By Amy Nicholson
By Amy Nicholson
By Heather Baysa
By Calum Marsh
By Stephanie Zacharek
By Alan Scherstuhl
By Simon Abrams
By Alan Scherstuhl
One True Thing, directed by Carl Franklin, is trying to be the Terms of Endearment of the '90s. Scripted by Karen Croner from the 1995 Anna Quindlen novel of the same name, One True Thing pushes the same high-gloss homilies about making peace with your family, and it caps everything with cancer. We've been down this well-paved Hollywood road before, and its signposts are all too prominently displayed.
Ellen Gulden (Renee Zellweger) is an investigative reporter for New York magazine who is called back to the family compound in New England for her father's surprise birthday party. Ambitious, intense, almost always dressed in black, Ellen seems to walk around under a rain cloud -- she's like a castaway from the big bad city. She has a boyfriend, though he doesn't seem to matter much in her life. She's essentially a loner, and the movie makes it clear that her aloneness is keyed to her big-city careerism and her alienation from her family.
It's also clear that George (William Hurt), Ellen's father, is the most important man in her life. A college professor and prominent intellectual and essayist, he regards his wife, Kate (Meryl Streep), as a supplicant who exists to adore him; she regards herself, happily, in much the same way. Ellen is too cynical and "liberated" to respond to her father in quite this manner, but she, too, craves his approval above everything else. And because he doles out that approval to her in teensy doses, she's miserable most of the time.
When it develops that Kate has cancer, George pretty much orders his daughter to put her job aside and move into their home as a full-time helpmate. Ellen's fears surrounding her mother's illness pale beside a greater horror -- her fear of becoming her mother. In a voice-over she tells us: "The one thing I never wanted to live was my mother's life, and there I was living it."
We're supposed to understand that Ellen has disdain for her mother's homespun wifey-wife existence -- complete with women's clubs and pies baking in the oven -- because secretly she craves that very same life. But we never see in Ellen the softness or the sympathy that might reveal such a divided soul. We don't see how she might surrender to the hearty niceties of small-town mores. She's just "difficult." And, of course, Kate, as her illness progresses and her hair falls out and her complexion blanches, reveals unexpected ballast.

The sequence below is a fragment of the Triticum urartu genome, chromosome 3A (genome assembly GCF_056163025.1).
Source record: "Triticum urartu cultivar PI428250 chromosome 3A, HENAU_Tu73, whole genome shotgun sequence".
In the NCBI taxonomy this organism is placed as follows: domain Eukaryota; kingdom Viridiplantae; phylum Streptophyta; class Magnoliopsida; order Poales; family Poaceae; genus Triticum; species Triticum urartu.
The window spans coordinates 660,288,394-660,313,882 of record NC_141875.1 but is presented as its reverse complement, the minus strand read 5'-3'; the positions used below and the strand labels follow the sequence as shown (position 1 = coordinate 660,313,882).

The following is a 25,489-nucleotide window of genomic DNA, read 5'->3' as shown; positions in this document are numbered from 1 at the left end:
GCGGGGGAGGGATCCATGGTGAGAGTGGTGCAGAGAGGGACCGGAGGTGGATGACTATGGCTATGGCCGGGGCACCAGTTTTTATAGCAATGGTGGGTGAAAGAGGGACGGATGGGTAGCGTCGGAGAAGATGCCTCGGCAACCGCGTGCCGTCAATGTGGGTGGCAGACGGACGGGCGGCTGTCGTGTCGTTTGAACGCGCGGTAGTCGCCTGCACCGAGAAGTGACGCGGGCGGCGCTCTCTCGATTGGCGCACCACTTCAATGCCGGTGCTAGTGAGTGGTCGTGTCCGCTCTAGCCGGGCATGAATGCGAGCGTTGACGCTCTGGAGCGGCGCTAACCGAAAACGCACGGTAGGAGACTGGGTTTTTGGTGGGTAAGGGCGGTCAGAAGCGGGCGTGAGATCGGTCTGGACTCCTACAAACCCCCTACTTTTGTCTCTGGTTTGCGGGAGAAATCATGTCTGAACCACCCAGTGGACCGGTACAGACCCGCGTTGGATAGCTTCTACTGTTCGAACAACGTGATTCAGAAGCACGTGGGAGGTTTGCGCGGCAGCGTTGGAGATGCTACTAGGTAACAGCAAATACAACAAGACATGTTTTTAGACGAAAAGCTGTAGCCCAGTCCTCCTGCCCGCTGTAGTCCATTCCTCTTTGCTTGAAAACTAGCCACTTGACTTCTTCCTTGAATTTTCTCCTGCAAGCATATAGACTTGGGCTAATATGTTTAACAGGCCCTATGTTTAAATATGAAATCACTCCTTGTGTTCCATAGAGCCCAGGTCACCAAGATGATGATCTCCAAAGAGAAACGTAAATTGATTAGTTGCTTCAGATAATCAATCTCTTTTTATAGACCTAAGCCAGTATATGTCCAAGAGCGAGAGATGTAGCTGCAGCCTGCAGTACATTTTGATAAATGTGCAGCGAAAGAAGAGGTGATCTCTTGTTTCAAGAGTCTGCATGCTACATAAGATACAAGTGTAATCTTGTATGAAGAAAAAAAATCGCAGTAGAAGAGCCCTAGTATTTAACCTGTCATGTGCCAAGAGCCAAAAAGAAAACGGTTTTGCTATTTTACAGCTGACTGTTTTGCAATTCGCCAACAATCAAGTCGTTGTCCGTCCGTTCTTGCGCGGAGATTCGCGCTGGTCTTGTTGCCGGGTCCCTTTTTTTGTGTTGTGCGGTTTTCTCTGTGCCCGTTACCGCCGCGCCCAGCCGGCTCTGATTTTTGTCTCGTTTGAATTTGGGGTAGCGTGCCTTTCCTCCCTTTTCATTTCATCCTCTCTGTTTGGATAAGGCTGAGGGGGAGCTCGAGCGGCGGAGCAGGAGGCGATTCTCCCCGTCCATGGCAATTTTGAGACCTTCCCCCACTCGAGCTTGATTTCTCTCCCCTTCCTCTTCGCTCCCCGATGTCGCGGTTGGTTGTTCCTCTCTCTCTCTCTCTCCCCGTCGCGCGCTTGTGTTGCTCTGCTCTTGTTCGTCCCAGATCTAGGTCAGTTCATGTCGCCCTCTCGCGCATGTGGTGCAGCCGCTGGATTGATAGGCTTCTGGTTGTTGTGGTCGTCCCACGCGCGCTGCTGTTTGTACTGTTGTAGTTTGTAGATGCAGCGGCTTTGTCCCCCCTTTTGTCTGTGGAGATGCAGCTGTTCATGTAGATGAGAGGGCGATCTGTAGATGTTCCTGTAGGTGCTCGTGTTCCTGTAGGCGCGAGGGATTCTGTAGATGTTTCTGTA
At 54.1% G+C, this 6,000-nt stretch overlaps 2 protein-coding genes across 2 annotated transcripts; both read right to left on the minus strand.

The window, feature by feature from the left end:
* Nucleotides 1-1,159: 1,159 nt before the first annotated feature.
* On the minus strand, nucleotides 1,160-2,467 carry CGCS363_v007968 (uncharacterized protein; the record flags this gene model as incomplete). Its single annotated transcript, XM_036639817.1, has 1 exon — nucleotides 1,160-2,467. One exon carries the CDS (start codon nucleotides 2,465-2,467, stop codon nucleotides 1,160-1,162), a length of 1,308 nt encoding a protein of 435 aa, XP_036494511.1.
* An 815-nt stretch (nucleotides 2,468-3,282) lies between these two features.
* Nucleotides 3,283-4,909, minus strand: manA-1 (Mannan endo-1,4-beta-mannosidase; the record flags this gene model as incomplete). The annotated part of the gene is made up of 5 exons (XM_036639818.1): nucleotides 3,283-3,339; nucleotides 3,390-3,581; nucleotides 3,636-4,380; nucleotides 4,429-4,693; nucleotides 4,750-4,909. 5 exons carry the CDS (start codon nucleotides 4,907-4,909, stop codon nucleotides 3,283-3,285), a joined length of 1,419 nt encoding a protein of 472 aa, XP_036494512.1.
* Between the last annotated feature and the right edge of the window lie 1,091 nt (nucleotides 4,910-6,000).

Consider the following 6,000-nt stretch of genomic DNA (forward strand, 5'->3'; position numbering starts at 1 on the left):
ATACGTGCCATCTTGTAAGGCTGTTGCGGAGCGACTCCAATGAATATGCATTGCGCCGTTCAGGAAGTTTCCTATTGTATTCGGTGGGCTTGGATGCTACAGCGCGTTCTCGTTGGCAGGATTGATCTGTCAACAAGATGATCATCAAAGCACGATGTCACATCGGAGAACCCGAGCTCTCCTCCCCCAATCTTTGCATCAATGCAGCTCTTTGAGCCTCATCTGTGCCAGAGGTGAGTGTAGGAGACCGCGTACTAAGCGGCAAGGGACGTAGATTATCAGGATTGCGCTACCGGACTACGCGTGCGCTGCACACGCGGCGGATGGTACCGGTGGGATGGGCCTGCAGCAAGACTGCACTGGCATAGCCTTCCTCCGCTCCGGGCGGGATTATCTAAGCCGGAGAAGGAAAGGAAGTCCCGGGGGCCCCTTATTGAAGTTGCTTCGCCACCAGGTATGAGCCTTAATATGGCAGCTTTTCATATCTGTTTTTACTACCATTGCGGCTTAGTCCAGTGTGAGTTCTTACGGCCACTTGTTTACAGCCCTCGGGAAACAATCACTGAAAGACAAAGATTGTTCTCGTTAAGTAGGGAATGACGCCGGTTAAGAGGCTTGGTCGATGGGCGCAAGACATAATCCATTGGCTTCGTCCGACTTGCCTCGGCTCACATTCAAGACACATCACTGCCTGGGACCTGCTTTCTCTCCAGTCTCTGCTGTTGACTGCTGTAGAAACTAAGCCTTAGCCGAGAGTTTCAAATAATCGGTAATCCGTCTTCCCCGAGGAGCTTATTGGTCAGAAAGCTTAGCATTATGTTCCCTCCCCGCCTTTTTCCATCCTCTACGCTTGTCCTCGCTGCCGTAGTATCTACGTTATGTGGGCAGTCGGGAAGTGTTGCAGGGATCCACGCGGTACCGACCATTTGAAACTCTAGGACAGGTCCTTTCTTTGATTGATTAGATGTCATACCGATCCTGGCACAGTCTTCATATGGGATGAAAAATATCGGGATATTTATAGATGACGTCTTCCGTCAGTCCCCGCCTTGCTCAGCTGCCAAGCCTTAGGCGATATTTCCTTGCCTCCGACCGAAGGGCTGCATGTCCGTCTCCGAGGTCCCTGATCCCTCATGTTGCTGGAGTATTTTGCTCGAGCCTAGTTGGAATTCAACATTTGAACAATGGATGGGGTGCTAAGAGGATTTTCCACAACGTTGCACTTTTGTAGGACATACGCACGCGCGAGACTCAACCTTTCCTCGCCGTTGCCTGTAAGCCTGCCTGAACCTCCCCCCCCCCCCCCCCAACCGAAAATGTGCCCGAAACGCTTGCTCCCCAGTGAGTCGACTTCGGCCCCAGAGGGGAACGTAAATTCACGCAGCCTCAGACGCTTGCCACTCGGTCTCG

It is she, and not Ellen, who has the toughness of soul to get the most from her life. She recognizes her husband's preening and philandering with co-eds for what it is -- and silently forgives him. Kate, it turns out, has chosen the role she plays. She's more wised-up than her smart-cookie city daughter, but there's no cynicism in her demeanor. She's knowingly wholesome. Ellen may dress in black, but Kate is an earth mother who favors earth tones.
By turning Kate into a standard-bearer for the prefeminist wife and mother, the movie neglects to point up what is absent from her life. We don't see how her unconcern for the passions of art and literature might limit her. Her prosaic courtesies are meant to tap a deep wellspring of feeling. George may be a brain, but all his book-learning doesn't feed the soul. Like his daughter he's a careerist, but a slicker one. His love of literature, we are made to feel, is a sham -- a way to hobnob with Ivy League snobs and one-up his family. There's a sneaky, reactionary agenda at work in One True Thing. In its own pseudosophisticated way, it sports an elitism as noxious as George's. It's thumping for an old-fashioned storybook existence uncorrupted by the life of the mind.
This is why Kate is never really shown learning anything about life -- or at least anything commendable -- from Ellen. The life lessons in this movie pretty much all run one way. And because their roles are schematically defined, the actors are never really free to radiate all their characters' emotional possibilities. William Hurt appears to be in a daze for most of the movie; he's playing a cad who exists to be brought down and then raised up. Renee Zellweger's Ellen is meant to "grow" by the end, but she still seemed pretty closed off to me. Perhaps this is because Zellweger is fighting the film's drift into ickiness. She doesn't sentimentalize Ellen's passage. But then again she doesn't bring out the depths and hollows in Ellen's cast-off countenance, either.
Meryl Streep gives the most involving performance, partly because her usual precisionlike actorishness -- the way every gesture and eyeblink seems modulated for maximum effect -- makes emotional sense here. Kate is a woman who is playing a role with such dedication that she becomes the role. There's a lovely moment outdoors at night near the end of the film when Kate takes Ellen aside after a Halloween party and asks her to listen to the hum of the town. In moments like these this woman's simple pleasures have a plangency.
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